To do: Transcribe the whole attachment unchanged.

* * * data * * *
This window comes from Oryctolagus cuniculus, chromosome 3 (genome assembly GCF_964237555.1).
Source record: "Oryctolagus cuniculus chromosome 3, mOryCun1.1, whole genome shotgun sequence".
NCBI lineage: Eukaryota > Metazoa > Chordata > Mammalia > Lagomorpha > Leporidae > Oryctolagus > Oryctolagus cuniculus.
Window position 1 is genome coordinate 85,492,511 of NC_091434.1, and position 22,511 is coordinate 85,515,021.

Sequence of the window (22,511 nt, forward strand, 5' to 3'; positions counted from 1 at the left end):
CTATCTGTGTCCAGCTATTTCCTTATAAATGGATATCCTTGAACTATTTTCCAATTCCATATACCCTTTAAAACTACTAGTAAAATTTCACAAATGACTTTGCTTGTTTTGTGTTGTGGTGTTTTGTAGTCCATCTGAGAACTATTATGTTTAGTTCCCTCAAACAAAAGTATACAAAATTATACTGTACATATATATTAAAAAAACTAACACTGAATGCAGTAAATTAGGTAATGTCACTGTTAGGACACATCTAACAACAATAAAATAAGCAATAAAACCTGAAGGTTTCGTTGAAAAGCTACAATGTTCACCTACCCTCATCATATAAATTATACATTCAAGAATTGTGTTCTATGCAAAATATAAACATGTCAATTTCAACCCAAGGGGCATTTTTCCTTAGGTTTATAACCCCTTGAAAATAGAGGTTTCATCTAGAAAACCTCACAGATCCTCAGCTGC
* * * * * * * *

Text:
This window comes from Oryctolagus cuniculus, chromosome 3 (genome assembly GCF_964237555.1).
Source record: "Oryctolagus cuniculus chromosome 3, mOryCun1.1, whole genome shotgun sequence".
NCBI lineage: Eukaryota > Metazoa > Chordata > Mammalia > Lagomorpha > Leporidae > Oryctolagus > Oryctolagus cuniculus.
Window position 1 is genome coordinate 85,492,511 of NC_091434.1, and position 22,511 is coordinate 85,515,021.

Sequence of the window (22,511 nt, forward strand, 5' to 3'; positions counted from 1 at the left end):
CTATCTGTGTCCAGCTATTTCCTTATAAATGGATATCCTTGAACTATTTTCCAATTCCATATACCCTTTAAAACTACTAGTAAAATTTCACAAATGACTTTGCTTGTTTTGTGTTGTGGTGTTTTGTAGTCCATCTGAGAACTATTATGTTTAGTTCCCTCAAACAAAAGTATACAAAATTATACTGTACATATATATTAAAAAAACTAACACTGAATGCAGTAAATTAGGTAATGTCACTGTTAGGACACATCTAACAACAATAAAATAAGCAATAAAACCTGAAGGTTTCGTTGAAAAGCTACAATGTTCACCTACCCTCATCATATAAATTATACATTCAAGAATTGTGTTCTATGCAAAATATAAACATGTCAATTTCAACCCAAGGGGCATTTTTCCTTAGGTTTATAACCCCTTGAAAATAGAGGTTTCATCTAGAAAACCTCACAGATCCTCAGCTGC